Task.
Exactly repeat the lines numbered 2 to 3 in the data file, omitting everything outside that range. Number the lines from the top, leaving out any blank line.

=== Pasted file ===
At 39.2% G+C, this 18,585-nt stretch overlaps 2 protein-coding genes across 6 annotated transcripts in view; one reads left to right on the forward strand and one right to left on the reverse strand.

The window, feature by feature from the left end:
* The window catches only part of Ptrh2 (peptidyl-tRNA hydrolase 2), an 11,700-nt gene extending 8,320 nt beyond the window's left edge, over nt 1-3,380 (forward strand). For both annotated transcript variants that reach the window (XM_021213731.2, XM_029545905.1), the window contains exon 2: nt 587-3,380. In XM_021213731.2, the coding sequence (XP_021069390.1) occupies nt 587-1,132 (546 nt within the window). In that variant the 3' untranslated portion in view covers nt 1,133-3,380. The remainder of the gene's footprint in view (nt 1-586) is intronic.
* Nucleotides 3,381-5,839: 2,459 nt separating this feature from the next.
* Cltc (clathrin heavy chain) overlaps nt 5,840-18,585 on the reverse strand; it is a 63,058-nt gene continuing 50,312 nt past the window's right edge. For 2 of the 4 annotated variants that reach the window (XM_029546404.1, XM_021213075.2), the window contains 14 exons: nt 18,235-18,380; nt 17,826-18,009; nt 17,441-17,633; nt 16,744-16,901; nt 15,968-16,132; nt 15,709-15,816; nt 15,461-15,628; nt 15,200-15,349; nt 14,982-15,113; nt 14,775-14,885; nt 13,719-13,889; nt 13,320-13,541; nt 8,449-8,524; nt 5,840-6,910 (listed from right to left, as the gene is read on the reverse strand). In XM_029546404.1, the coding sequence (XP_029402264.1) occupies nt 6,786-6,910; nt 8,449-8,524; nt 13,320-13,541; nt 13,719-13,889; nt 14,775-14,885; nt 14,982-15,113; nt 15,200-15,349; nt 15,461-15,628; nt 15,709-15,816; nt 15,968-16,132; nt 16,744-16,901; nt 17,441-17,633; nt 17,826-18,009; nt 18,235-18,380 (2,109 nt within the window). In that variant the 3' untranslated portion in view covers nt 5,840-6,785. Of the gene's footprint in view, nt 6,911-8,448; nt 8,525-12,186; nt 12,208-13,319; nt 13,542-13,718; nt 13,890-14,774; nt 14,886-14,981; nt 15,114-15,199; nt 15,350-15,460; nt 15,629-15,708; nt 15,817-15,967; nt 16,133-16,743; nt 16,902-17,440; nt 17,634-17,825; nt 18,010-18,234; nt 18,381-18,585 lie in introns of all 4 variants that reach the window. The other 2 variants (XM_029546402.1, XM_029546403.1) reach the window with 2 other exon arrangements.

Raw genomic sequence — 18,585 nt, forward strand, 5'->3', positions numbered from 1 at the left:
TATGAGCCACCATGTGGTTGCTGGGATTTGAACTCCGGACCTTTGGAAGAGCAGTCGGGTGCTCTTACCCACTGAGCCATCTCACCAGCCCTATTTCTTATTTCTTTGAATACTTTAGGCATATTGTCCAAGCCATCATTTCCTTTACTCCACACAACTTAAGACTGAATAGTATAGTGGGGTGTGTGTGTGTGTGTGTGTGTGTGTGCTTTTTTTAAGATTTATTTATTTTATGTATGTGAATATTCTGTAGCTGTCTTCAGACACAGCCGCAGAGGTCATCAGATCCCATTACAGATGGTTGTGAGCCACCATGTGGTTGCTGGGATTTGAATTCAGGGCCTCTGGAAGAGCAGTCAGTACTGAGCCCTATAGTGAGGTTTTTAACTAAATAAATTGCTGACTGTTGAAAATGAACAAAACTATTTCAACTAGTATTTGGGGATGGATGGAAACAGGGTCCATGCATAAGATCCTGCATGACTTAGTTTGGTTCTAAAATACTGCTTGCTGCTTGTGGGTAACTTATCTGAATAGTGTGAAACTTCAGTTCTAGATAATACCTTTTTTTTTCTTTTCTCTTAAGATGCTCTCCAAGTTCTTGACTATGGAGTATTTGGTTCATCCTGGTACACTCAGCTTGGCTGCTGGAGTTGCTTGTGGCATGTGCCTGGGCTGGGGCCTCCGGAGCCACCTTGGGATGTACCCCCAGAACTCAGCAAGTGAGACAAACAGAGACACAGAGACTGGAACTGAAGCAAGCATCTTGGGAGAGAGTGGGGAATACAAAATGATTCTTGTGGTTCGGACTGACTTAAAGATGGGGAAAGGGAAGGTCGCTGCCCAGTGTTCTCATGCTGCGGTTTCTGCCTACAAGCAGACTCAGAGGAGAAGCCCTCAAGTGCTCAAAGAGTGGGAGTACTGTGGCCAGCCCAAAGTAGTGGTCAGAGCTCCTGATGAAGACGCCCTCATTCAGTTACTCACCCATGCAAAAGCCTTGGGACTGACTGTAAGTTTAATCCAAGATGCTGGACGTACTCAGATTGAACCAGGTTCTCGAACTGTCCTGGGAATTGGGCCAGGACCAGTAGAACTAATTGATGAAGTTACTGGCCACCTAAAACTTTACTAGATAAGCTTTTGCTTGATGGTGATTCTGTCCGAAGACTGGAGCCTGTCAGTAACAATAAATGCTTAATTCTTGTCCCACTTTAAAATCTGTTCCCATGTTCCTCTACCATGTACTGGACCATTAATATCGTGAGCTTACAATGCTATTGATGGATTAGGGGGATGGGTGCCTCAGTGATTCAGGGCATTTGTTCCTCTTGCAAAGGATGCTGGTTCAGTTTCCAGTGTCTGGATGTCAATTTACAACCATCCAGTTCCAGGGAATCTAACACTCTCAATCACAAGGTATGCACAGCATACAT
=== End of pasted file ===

The window, feature by feature from the left end:
* The window catches only part of Ptrh2 (peptidyl-tRNA hydrolase 2), an 11,700-nt gene extending 8,320 nt beyond the window's left edge, over nt 1-3,380 (forward strand). For both annotated transcript variants that reach the window (XM_021213731.2, XM_029545905.1), the window contains exon 2: nt 587-3,380. In XM_021213731.2, the coding sequence (XP_021069390.1) occupies nt 587-1,132 (546 nt within the window). In that variant the 3' untranslated portion in view covers nt 1,133-3,380. The remainder of the gene's footprint in view (nt 1-586) is intronic.